Making the School Board Accessible

November 23, 1993

Judging from the turnout of 200 people, the Carroll County Board of Education's recent experiment of holding its first evening session since 1986 was a raging success. The evening meetings should continue.

New board member C. Scott Stone deserves credit for following through on a campaign promise to get the board to try evening meetings. As Mr. Stone correctly guessed, Carroll residents have a keen interest in observing the actions of their school board. Had there been a controversial item on the board's agenda, undoubtedly even more people would have turned out.

The best school systems thrive on citizen participation. By observing school board meetings, people in Carroll can learn of the major issues facing the school system and have a meaningful say in resolving them.

By continuing to hold meetings at 9 a.m., the board guarantees that public attendance will be meager. Because these sessions typically last more than three hours, attending a school board meeting means losing half a day's work. As a result, only those fortunate enough not to have to punch a time clock can attend. The board should switch all its meetings from 9 a.m. to 5 p.m.

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DEWEY'S SYSTEM: Every day, thousands of people visit Carroll's five well-stocked libraries and can borrow the latest novel on the best seller lists or a recent video. Or, if they want, they can sit at a computer and tap into the emerging electronic information highway.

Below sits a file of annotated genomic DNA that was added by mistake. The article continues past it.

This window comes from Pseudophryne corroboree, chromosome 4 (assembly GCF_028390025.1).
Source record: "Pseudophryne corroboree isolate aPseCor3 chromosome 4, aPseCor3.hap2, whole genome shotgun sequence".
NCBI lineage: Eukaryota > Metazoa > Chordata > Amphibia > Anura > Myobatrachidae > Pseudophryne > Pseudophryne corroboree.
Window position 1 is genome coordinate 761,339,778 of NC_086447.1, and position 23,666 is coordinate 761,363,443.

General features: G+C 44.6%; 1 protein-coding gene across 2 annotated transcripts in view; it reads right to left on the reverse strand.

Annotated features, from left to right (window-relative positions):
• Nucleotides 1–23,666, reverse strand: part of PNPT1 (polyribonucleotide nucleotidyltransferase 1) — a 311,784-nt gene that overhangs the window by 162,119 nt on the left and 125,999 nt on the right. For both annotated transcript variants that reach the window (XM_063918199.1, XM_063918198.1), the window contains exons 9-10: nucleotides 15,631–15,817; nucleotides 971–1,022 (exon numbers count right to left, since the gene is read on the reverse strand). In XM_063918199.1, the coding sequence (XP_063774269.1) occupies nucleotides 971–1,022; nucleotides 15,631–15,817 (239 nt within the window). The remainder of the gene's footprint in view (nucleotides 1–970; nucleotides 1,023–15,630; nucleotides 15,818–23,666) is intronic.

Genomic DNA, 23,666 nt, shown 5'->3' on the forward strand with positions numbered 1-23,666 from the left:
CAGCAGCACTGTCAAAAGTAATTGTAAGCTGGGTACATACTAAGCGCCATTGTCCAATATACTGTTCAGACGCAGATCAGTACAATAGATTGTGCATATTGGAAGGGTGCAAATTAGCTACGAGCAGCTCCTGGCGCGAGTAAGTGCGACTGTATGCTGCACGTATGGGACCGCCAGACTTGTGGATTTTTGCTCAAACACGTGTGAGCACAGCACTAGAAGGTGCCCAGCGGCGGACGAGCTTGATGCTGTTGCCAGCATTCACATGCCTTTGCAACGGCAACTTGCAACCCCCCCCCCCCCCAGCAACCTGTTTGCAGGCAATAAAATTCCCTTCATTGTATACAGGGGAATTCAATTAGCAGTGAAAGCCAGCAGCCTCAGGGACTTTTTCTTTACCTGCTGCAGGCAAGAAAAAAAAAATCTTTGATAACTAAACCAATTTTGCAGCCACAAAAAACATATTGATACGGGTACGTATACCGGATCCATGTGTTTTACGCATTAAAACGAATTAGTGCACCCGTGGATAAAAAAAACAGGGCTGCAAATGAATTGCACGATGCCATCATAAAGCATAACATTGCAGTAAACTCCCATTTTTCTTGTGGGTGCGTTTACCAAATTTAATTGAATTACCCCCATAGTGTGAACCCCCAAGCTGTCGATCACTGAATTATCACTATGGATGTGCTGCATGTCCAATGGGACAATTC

This is possible due, in part, to the tireless efforts of Mary Lou Dewey, who has resigned after devoting 35 years to the Carroll County Library Board. When Mrs. Dewey, of Lineboro, began volunteering for the library system, the books in the county's two libraries numbered in the hundreds and were based in tiny storefronts in Westminster and Hampstead. Mrs. Dewey, probably the most active layman working on behalf of Carroll's libraries over the past generation, can take great pride in the system's success. The community owes Mrs. Dewey thanks for helping to enhance an institution dedicated to human knowledge and culture that will benefit generations to come.

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